K-POP / KOREAN CULTURE

Princeton University ‘EastCon’ to Analyze K-Pop and the Rise of Asian Pop Music

EastCon Poster

Dear NY/NJ area based readership,

Here’s an event you should definitely attend this weekend — it’s EastCon, a student-run and organized conference that focuses on bringing critical perspectives to East Asian pop culture. They’re the only annual conference of their kind in the country, and are having their first conference this weekend in Lewis Library on the Princeton University campus April 26-27!

We will be look­ing at the con­tem­po­rary music scene, includ­ing the Kpop artists who have been the focus of global atten­tion, as well as the pop­u­lar and under­ground music of Japan, China, Korea and else­where. This will be an oppor­tu­nity to build and develop research on the vibrant cul­tural envi­ron­ment in East Asia. This con­fer­ence will include a myr­iad of activ­i­ties from keynote speak­ers, pre­sen­ters, intel­lec­tual dis­cus­sions facil­i­tated by aca­d­e­mic mod­er­a­tors, and an end­ing social mixer. — EastCon website

Here are five reasons you should register to attend EastCon:

  1. They are the only undergraduate conference of their kind in the US.
  2. keynote speaker Mr. Woo Taek Kim – the CEO/Producer of NEW (Next Entertainment World).  Mr. Kim has produced some of the most popular films in Korean cinema history, and his latest film, “Miracle in Cell No. 7” (“7번방의 선물”) recently broke records to become the 3rd most viewed film in Korean history.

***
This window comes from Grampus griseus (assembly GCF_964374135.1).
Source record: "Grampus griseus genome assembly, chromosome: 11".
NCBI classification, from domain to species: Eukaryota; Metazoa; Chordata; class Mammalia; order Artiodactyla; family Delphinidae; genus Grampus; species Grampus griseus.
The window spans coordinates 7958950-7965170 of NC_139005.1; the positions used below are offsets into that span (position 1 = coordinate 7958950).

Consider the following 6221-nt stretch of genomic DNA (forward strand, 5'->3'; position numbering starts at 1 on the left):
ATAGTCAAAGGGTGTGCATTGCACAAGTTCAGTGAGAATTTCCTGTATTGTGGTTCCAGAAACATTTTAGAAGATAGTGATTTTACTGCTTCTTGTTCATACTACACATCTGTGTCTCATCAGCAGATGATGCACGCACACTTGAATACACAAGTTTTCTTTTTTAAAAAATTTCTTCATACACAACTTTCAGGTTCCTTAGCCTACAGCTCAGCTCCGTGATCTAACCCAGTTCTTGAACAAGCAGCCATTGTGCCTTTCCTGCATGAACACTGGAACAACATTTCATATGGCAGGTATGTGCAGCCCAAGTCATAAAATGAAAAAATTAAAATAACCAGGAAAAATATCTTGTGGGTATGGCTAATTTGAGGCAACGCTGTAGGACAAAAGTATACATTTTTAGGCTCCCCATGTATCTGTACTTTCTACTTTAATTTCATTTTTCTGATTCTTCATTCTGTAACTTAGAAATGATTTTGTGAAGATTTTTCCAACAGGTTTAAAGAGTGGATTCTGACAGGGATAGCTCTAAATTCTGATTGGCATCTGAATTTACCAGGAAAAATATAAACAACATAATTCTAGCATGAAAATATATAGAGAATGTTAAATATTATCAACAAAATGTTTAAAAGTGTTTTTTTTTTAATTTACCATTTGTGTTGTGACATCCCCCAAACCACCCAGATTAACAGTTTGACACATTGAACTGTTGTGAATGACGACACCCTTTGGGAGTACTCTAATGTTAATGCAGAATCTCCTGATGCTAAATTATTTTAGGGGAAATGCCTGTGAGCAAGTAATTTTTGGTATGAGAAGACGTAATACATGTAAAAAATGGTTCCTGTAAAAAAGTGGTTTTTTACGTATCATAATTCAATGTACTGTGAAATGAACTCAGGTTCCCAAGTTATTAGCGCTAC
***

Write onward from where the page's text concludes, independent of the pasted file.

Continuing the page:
3. Faculty panel – Prof. Leheny (EAS), Prof. Manabe (MUS), Dr. Wrenn, Dr. Dwyer, and Hae Joo Kim.
  4. Presenters from all around the US and world will be speaking
  5. fun workshops!

The schedule is as follows:

Panel 1: Exotic Eco­nom­ics and New Cultures

  • “Neolib­er­al­ism and the Effects of Plas­tic Surgery in Korean Pop Music” by Rupa Jogani
  • “Assem­blages of the Pop­u­lar: Plu­ral­ism, Musi­cal Iden­ti­ties and the Ques­tion of the Fourth World” by Bee Vang
  • “The Tsugaru-jamisen Field: Toward a Gen­eral Under­stand­ing of the Rela­tion­ship of Artist, Indus­try, and Habi­tus” by Joshua Solomon
  • “The Rise of Asian Pop music and the rise of Asian economies– the enter­tain­ment indus­try and national eco­nomic devel­op­ment” by Zhi­jun Xu, Qiaoxi Guo, Yingjuan Wang
  • “Drum­ming and Desire: Cin­e­matic Rep­re­sen­ta­tions of Taiko” by Michaela Karis

Panel 2: Transnationalism

  • “Korean Pop: Trans­la­tion of Cul­ture through Fan­doms” by Lindsey Crowe
  • “Inclu­sive Exclu­sion: How Gang­nam Style Broke the Lan­guage Bar­rier” by Alexan­der Hintenach
  • “Global Fans: “Celebrity,” Fan Cul­ture and K-Pop” by Gillian Stone
  • “Korean Pop Idols as Transna­tional Prod­ucts” by Jen­nifer Stanley
  • “Local­iza­tion of Korean Pop Music in Hong Kong” by Phoebe Chau

Panel 3: Gender

  • “Sex­u­al­ized Back­lash against K-pop” in Japan by Tet­sumi Yamaguchi
  • “How Per­cep­tions of Fem­i­nin­ity are influ­enced by pop artists” by Xinyan Peng
  • “Kawaii in Japan­ese Pop­u­lar Cul­ture” by Cas­san­dra Newcomb
  • “K-pop stars influ­ence on Korean and Dan­ish fans view on plas­tic surgery and beauty ideal: A com­par­a­tive study” by Jean­nie Wagner

Panel 4: Tech­nol­ogy and Dig­i­tal Mediums

  • “Hat­sune Miku” by Chad Ralston
  • “Show me Your Moves!: Japan­ese Music and Dance as a Global Cul­ture through Dance Dance Rev­o­lu­tion” by Edward Ly
  • “Music in Anime: Unveil­ing It Mes­sages” by Eliz­a­beth Nelson
  • “Dig­i­tal Divas and Singing Com­put­ers — Enter­ing the Online World of Vocaloid” by Anica Odell-Smedley

Don’t forget to register!

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